Fingering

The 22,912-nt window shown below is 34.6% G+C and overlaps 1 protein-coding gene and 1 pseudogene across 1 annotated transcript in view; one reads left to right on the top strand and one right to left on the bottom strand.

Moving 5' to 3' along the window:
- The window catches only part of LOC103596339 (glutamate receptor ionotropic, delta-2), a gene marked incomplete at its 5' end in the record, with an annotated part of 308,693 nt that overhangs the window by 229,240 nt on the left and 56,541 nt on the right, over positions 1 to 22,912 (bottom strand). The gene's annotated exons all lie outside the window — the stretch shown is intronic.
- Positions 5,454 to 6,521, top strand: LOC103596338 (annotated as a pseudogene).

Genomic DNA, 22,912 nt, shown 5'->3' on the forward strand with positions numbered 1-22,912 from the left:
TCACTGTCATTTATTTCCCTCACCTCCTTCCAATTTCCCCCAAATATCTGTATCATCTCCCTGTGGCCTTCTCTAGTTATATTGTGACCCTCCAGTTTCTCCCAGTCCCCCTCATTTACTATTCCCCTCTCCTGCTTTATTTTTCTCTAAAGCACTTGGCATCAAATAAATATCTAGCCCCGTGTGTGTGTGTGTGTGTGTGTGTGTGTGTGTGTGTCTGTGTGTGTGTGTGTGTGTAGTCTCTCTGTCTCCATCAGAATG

You usually won’t go wrong by using the fingering marked on the music. Or, rather, if you don’t follow the indicated fingering, you will probably get into a lot of trouble. Except in beginners’ books, the basic fingerings are usually obvious and are not indicated in music scores. Some indicated fingerings may feel awkward at first, but it is there for a reason. This reason often does not become obvious until you get up to speed and/or you play HT. For beginners, following the indicated fingering is an educational experience for learning the most common fingerings. Another advantage of using the indicated fingering is that you will always use the same one. Not having a fixed fingering will greatly slow down the learning process and give you trouble later, even after you have learned the piece well. If you do change the fingering, make sure that you always stick to the new one. It is a good idea to mark the change on the music; it can be very annoying to come back to this music months later and not remember that nice fingering you had previously worked out. However, not all suggested fingerings on the music score are appropriate for everyone. You may have large or small hands. You may have gotten used to a different fingering because of the way you learned. You might have a different skill set; e.g., you might be a better triller using 1,3 than 2,3. Music from different publishers may have different fingerings. For advanced players, the fingering can have a profound influence on the musical effect you want to project. Fortunately, the methods of this book are well suited to quickly changing fingerings. Part of the “explorations” alluded to above involve making sure that the fingering is optimized. Once you have become familiar with these methods, you will be able to change fingering very quickly. Make all the changes before you start HT practice because once fingerings are incorporated into HT play, they become very difficult to change. On the other hand, some fingerings are easy HS but become difficult HT, so it pays to check them HT before permanently accepting any changes. Everybody should memorize the fingerings for all the scales and arpeggios (section III.5), as well as the chromatic scale, and to practice them until they become ingrained habits.